From National Bur. of Economic Research (NBER) Michael Luca, Deepak Malhotra, and Christopher Poliquin.
- Mass shootings evoke policy responses: One mass shooting (in a state) drives a 15% increase in the number of gun bills introduced (in that state).
- Mass shootings account for relatively few gun-related fatalities
- The bills that pass loosen gun restrictions in GOP-controlled legislatures.
Context: The nearly 40,000 gun deaths in 2017 was the highest recorded. Gun murders have increased 32% from 2014. Gun suicides have increased 41% since 2006.
Peak gun murders however, occurred in 1993 (just over 18,000). Violent crime levels in the U.S. were far higher than today.
The rate of gun deaths is rising—12 per 100,000 people in 2017—but the peak was in 1974—16 per 100,000 (the 70s were violent relatively speaking).
In TN, the rate was betw. 15 and 20 per 100,000 in 2017--higher than the national average but lower than ‘Bama, Miss, La, Arkansas, and Missouri—all > 20 per 100,000 (southerners are violent).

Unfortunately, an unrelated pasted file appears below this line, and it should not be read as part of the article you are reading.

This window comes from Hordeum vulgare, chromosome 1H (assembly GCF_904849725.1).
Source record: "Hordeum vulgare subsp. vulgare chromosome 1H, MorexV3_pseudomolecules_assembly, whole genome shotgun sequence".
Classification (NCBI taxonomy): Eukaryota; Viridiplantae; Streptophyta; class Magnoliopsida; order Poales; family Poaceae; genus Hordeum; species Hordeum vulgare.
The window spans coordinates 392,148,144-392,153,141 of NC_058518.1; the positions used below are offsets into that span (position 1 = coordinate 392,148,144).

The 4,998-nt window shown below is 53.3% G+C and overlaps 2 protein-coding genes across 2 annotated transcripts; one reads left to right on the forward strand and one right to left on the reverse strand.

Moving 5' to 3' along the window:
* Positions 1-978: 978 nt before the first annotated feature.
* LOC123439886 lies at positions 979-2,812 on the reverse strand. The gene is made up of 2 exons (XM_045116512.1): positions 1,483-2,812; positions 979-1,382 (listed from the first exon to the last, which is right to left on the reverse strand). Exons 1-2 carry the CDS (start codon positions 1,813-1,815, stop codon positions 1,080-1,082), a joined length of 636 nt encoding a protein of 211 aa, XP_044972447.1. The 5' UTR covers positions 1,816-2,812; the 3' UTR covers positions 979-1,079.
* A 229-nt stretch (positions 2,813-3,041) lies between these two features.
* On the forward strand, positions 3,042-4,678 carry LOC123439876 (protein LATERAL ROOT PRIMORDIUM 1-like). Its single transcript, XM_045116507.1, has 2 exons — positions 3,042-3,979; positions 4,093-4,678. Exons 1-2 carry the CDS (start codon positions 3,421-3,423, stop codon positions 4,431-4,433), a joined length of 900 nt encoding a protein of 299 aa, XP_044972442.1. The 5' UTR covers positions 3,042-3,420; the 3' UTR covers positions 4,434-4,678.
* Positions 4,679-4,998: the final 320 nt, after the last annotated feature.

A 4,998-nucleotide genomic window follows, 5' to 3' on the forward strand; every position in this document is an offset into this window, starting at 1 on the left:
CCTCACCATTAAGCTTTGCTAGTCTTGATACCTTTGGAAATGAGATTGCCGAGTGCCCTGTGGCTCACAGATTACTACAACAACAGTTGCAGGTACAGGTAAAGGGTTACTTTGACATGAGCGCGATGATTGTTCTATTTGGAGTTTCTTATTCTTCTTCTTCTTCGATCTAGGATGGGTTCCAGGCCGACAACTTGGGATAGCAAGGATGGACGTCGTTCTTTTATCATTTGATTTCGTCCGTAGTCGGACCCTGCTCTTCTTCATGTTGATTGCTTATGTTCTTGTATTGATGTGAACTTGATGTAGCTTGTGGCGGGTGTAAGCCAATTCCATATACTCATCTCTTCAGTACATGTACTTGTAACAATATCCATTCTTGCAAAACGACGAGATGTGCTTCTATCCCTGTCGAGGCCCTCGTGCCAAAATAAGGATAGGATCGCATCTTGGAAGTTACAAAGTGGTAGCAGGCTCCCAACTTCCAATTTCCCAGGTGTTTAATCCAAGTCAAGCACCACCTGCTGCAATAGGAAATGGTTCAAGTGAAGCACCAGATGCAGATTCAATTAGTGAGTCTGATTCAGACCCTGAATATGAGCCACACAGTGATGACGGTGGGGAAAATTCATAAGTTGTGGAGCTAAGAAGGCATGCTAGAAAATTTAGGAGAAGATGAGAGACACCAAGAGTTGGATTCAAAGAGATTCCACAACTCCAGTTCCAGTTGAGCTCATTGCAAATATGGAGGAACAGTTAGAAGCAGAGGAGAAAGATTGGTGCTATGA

The lowest rates: New Jersey, Connecticut, Rhode Island, NY, and Mass (all 5 or less per 100,000)
Race: White southern males have far higher homicide rates than white northern males (males are overwhelming more prone to violence)
Worldwide: Canada, Europe, and Australia have rates of 2 or less per 100,000. Some Latin American countries have rates far above Alabama (El Salvador: 39 per 100,000)
TPM Comment: The probability that any single person will be killed by a random shooter approaches zero. Yet, the number of ‘active shooter’ incidents per year continues on an upward trend. Furthermore, it’s randomness and scale that unsettle.
The approach taken by TN (armed personell in every school) is costly even without considering the hidden costs (more students getting tangled up in the criminal justice system). An effective deterent? MSD school in Parkland had an armed guard.
We laid out what we considered to be a more efficient policy response. Let us know if you’re interested.